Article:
As we previously reported, the closing days of the Virginia gubernatorial race provided us with sharp contrasts between Democratic nominee Terry McAuliffe and Republican nominee Glenn Youngkin.
On one hand, you had one bitterly angry-looking guy continuing to obsess over former President Trump while spouting off the usual Democrat pablum about so-called “racist Republicans,” while on the other hand, you had an energetic and amiable-looking guy whose final rally was passionately centered around parental rights and empowering Virginians to forge their own paths forward.
The emphasis by McAuliffe with the eager assistance of the liberal mainstream media on race over the last several months, particularly in the final weeks as Youngkin gained ground and eventually edged ahead in the polls after McAuliffe declared in late September that “I don’t think parents should be telling schools what they should teach” has been a strong indicator of the sheer desperation he must feel, especially considering not long ago he was considered a shoo-in to win a second non-consecutive term.
Where he stands right now is most assuredly not where McAuliffe thought he’d be at this point. So accordingly, his final pitch to Virginians has been “bbbut Trump” and “raaaacism” and “vote for me for four more years of woke.”
But Youngkin, in what may have been the best answer I’ve heard him give on the issue of racism accusations since their battle began, lowered the boom on McAuliffe Monday night in an interview with Fox News host Sean Hannity.
Youngkin told Hannity he was not going to accept a lecture on race from the guy who told Gov. Ralph “Blackface” Northam in February 2019 to step down and then enthusiastically accepted his endorsement and campaign help 15 months later. After addressing the “race” issue, Youngkin got right back to one of his central campaign themes: parental involvement in their children’s education:
“He’s just running the playbook that he wrote,” Youngkin said of McAuliffe. “He’s the godfather of the modern-day Democratic party and he doesn’t know what else to do other than introduce race into this. I’m not going to be lectured by a guy on race who embraces someone who wore blackface and then asked him to leave and then gets him back and then has somebody on his ticket who wore blackface.”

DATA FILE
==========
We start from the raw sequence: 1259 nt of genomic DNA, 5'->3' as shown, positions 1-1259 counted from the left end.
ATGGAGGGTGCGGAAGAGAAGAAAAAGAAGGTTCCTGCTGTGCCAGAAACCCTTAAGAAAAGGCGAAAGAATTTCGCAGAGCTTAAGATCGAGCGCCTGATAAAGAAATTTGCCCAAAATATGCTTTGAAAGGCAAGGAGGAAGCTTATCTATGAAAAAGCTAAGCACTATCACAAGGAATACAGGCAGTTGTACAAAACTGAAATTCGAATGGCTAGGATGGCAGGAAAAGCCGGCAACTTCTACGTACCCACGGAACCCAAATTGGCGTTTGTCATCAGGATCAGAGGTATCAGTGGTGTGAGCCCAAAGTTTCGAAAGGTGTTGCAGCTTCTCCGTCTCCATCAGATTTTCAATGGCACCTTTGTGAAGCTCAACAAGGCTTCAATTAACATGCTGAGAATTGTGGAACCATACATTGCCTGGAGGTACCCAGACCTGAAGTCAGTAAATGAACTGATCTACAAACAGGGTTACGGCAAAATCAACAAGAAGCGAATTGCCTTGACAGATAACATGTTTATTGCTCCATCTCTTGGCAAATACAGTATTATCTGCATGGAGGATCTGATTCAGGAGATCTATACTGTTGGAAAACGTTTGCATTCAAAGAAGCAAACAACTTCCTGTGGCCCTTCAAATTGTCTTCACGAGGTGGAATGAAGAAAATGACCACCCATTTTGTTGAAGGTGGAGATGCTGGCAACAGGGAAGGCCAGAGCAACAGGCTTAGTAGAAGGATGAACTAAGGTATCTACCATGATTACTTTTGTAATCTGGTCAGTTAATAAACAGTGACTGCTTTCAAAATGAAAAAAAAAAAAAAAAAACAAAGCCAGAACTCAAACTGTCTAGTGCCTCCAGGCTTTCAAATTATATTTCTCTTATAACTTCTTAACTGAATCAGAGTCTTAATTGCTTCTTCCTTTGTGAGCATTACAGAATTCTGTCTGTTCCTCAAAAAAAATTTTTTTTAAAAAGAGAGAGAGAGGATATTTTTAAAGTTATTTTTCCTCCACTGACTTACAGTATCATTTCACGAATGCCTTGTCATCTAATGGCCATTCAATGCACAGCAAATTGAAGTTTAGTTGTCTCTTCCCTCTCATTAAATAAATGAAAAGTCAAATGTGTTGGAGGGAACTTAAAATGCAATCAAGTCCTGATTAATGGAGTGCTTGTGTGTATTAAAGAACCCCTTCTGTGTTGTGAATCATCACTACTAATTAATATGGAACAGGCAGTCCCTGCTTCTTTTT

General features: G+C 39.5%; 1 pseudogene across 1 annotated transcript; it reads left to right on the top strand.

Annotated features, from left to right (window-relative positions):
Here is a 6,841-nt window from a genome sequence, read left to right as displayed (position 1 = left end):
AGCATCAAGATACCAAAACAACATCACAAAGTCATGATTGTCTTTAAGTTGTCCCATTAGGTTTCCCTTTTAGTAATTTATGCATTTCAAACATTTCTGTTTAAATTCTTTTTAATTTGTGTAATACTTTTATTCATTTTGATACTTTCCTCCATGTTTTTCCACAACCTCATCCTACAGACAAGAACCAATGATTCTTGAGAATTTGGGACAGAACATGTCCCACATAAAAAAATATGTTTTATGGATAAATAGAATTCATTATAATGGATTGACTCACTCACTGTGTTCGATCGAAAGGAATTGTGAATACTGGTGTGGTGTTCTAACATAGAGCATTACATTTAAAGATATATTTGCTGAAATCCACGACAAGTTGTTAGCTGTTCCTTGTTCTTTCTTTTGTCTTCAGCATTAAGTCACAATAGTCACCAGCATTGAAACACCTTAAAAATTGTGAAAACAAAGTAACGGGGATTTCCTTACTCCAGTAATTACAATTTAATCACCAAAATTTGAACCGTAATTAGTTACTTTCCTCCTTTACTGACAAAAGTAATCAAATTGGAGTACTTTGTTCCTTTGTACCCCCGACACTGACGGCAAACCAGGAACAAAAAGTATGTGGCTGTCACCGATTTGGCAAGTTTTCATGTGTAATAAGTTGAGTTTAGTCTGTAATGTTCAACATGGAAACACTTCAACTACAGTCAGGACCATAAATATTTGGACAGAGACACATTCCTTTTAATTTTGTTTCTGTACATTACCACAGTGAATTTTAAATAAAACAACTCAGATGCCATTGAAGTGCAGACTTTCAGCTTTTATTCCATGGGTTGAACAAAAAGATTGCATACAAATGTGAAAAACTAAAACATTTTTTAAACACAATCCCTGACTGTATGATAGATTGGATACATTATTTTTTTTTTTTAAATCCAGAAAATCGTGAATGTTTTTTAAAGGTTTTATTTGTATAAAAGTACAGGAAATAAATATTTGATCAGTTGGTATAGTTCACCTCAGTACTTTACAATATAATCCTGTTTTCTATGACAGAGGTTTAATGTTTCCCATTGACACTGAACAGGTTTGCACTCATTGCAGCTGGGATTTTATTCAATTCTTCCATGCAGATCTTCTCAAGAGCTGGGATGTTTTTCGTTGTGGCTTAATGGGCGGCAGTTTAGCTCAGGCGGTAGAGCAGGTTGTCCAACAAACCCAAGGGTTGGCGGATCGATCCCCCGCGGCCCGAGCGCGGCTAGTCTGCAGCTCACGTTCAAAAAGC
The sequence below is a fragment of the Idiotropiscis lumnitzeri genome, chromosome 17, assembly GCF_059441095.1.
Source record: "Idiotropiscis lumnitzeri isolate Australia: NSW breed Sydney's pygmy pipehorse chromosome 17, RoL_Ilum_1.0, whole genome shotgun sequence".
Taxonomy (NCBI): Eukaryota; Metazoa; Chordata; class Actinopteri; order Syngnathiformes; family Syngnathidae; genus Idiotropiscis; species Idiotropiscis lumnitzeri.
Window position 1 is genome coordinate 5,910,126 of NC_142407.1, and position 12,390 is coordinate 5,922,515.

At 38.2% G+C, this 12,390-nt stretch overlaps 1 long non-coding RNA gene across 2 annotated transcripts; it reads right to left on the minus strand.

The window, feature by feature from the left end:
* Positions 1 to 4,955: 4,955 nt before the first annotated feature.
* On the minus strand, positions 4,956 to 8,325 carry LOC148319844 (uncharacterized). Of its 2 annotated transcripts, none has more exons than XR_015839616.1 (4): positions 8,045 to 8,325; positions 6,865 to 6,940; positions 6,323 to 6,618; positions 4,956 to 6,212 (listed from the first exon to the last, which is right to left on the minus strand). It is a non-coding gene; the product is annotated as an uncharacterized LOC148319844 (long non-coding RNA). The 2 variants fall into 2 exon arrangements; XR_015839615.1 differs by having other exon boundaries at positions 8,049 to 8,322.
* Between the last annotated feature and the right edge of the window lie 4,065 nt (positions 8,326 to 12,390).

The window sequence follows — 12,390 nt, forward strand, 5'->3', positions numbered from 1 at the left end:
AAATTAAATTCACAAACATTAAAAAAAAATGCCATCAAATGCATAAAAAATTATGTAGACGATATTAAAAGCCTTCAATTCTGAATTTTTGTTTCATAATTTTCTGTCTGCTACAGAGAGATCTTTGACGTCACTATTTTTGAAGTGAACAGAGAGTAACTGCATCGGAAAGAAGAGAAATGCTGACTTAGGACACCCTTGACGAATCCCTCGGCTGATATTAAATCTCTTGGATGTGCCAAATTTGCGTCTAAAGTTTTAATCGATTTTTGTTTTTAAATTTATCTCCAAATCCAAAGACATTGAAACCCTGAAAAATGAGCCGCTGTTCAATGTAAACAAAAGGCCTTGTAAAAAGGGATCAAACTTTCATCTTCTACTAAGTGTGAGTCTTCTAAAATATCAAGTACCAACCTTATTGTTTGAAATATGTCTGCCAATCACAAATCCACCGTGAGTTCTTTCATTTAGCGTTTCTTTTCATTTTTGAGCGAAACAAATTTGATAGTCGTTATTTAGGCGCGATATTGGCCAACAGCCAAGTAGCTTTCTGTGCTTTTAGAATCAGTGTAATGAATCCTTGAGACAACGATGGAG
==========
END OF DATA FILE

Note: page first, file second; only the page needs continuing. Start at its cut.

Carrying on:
“This isn’t about race, this is actually about parents coming together across Virginia and standing up for their children for a quality education, and they have not felt that school boards or government has listened to them and I’m going to stand up for parents, I’m going to stand up for kids, I’m going to stand up for teachers, and we are going to do what Virginia schools should do, which is educate our children to have a great life,” Youngkin said.
Glenn Youngkin: "I'm not going to be lectured by a guy on race who embraces someone who wore blackface" pic.twitter.com/DE4Z4VlSfh
— The Post Millennial (@TPostMillennial) November 2, 2021
To emphasize Youngkin’s point about McAuliffe’s flip flop on Northam, I encourage people to watch a video of McAuliffe being asked about the Northam issue six months after the controversy erupted. McAuliffe had already waffled on his call for Northam to step down at that point, and the answer he gave to the interviewer who asked him about it was straight out of Wackoville. I transcribed the video (which you can read here), but you really need to watch it to get the full impact of the contortions he put himself through to justify his flip flop.
Next to the blackface scandal, it was one of the most cringeworthy, embarrassing moments not just in Virginia political history but in U.S. political history in my view. It really was that bad. Watch:
— Team Youngkin (@TeamYoungkin) October 22, 2021
Simply put, McAuliffe, like most Democrats, strategically uses race – even against members of his own party – when it suits him. When it doesn’t, he tucks the race card into his back pocket to trot out again when it’s convenient, which he has done to Glenn Youngkin. What makes it doubly bad is that this is a southern state he’s doing it in, which makes it even more obviously deliberately manipulative. So far, it appears the tactic has not only failed but backfired as more and more people including some very prominent black Virginians like former Virginia Gov. Doug Wilder (D) have indicated.
Virginia is a purple/blue state. Some would suggest it’s solidly blue. If so, it’s due to NoVa Democrats and their seeming stranglehold on statewide politics. That said, we’ve seen Republican miracles happen statewide in blue states in the past, so Virginia voters shouldn’t let the purple/blue coloring of the state dissuade them from letting their voices be heard today loud and clear. If Glenn Youngkin doesn’t win today, it’s not because he didn’t put up a helluva fight; it will be due to the uphill battle Republicans face in states like Virginia.
But it can be won by a Republican. And it must be.
It’s time for entrenched, race-baiting Democrats like McAuliffe at all levels of government to finally understand that Average Americans of all backgrounds have reached their breaking point with the repeated manipulation of voters based on their physical characteristics rather than concentrating on issues-based campaigns that DON’T pit “minority” groups against each other, and to reject them outright at the ballot box.
Enough already. It’s time to move beyond this insulting tactic and truly move Virginia – and this country – forward.